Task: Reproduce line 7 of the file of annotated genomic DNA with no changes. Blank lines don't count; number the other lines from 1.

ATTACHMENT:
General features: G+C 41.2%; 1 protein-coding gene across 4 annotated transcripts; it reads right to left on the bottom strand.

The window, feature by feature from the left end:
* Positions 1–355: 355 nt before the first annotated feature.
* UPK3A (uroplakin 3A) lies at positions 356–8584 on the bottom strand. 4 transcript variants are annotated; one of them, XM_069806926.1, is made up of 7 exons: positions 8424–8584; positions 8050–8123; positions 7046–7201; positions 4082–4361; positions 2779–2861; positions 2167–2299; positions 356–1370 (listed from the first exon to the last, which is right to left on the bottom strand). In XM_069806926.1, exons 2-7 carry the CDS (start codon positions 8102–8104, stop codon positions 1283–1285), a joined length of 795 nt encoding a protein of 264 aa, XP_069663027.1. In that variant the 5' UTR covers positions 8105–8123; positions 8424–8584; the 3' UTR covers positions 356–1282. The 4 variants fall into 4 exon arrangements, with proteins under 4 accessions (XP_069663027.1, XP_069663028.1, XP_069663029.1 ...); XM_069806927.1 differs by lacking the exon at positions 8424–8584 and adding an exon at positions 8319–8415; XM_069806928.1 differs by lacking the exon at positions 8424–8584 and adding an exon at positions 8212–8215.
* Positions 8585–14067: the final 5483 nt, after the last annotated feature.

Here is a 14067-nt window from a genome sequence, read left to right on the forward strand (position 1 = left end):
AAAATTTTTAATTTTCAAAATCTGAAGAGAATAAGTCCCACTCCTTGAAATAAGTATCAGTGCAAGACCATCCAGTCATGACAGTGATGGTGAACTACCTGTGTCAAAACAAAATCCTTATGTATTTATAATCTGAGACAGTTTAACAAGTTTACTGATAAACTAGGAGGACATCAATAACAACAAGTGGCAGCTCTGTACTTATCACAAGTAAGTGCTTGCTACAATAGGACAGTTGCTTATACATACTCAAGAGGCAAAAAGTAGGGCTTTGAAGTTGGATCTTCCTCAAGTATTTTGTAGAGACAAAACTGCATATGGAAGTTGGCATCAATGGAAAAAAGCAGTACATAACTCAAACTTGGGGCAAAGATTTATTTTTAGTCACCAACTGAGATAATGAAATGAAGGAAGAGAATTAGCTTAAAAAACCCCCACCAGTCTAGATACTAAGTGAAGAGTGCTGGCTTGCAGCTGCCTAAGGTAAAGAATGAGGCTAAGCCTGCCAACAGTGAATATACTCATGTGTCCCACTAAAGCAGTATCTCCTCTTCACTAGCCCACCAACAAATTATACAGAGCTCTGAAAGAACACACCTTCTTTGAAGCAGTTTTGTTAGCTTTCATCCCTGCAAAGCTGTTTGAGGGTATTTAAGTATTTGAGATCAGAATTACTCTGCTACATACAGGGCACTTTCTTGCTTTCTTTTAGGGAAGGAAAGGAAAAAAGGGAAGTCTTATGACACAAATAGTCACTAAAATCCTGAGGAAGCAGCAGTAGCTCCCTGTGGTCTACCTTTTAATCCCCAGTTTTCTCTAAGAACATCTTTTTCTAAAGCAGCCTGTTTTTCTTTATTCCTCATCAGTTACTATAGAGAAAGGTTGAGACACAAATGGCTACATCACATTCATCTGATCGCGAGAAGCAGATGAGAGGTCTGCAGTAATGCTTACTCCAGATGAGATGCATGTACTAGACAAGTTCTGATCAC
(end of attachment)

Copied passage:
AAAATTTTTAATTTTCAAAATCTGAAGAGAATAAGTCCCACTCCTTGAAATAAGTATCAGTGCAAGACCATCCAGTCATGACAGTGATGGTGAACTACCTGTGTCAAAACAAAATCCTTATGTATTTATAATCTGAGACAGTTTAACAAGTTTACTGATAAACTAGGAGGACATCAATAACAACAAGTGGCAGCTCTGTACTTATCACAAGTAAGTGCTTGCTACAATAGGACAGTTGCTTATACATACTCAAGAGGCAAAAAGTAGGGCTTTGAAGTTGGATCTTCCTCAAGTATTTTGTAGAGACAAAACTGCATATGGAAGTTGGCATCAATGGAAAAAAGCAGTACATAACTCAAACTTGGGGCAAAGATTTATTTTTAGTCACCAACTGAGATAATGAAATGAAGGAAGAGAATTAGCTTAAAAAACCCCCACCAGTCTAGATACTAAGTGAAGAGTGCTGGCTTGCAGCTGCCTAAGGTAAAGAATGAGGCTAAGCCTGCCAACAGTGAATATACTCATGTGTCCCACTAAAGCAGTATCTCCTCTTCACTAGCCCACCAACAAATTATACAGAGCTCTGAAAGAACACACCTTCTTTGAAGCAGTTTTGTTAGCTTTCATCCCTGCAAAGCTGTTTGAGGGTATTTAAGTATTTGAGATCAGAATTACTCTGCTACATACAGGGCACTTTCTTGCTTTCTTTTAGGGAAGGAAAGGAAAAAAGGGAAGTCTTATGACACAAATAGTCACTAAAATCCTGAGGAAGCAGCAGTAGCTCCCTGTGGTCTACCTTTTAATCCCCAGTTTTCTCTAAGAACATCTTTTTCTAAAGCAGCCTGTTTTTCTTTATTCCTCATCAGTTACTATAGAGAAAGGTTGAGACACAAATGGCTACATCACATTCATCTGATCGCGAGAAGCAGATGAGAGGTCTGCAGTAATGCTTACTCCAGATGAGATGCATGTACTAGACAAGTTCTGATCAC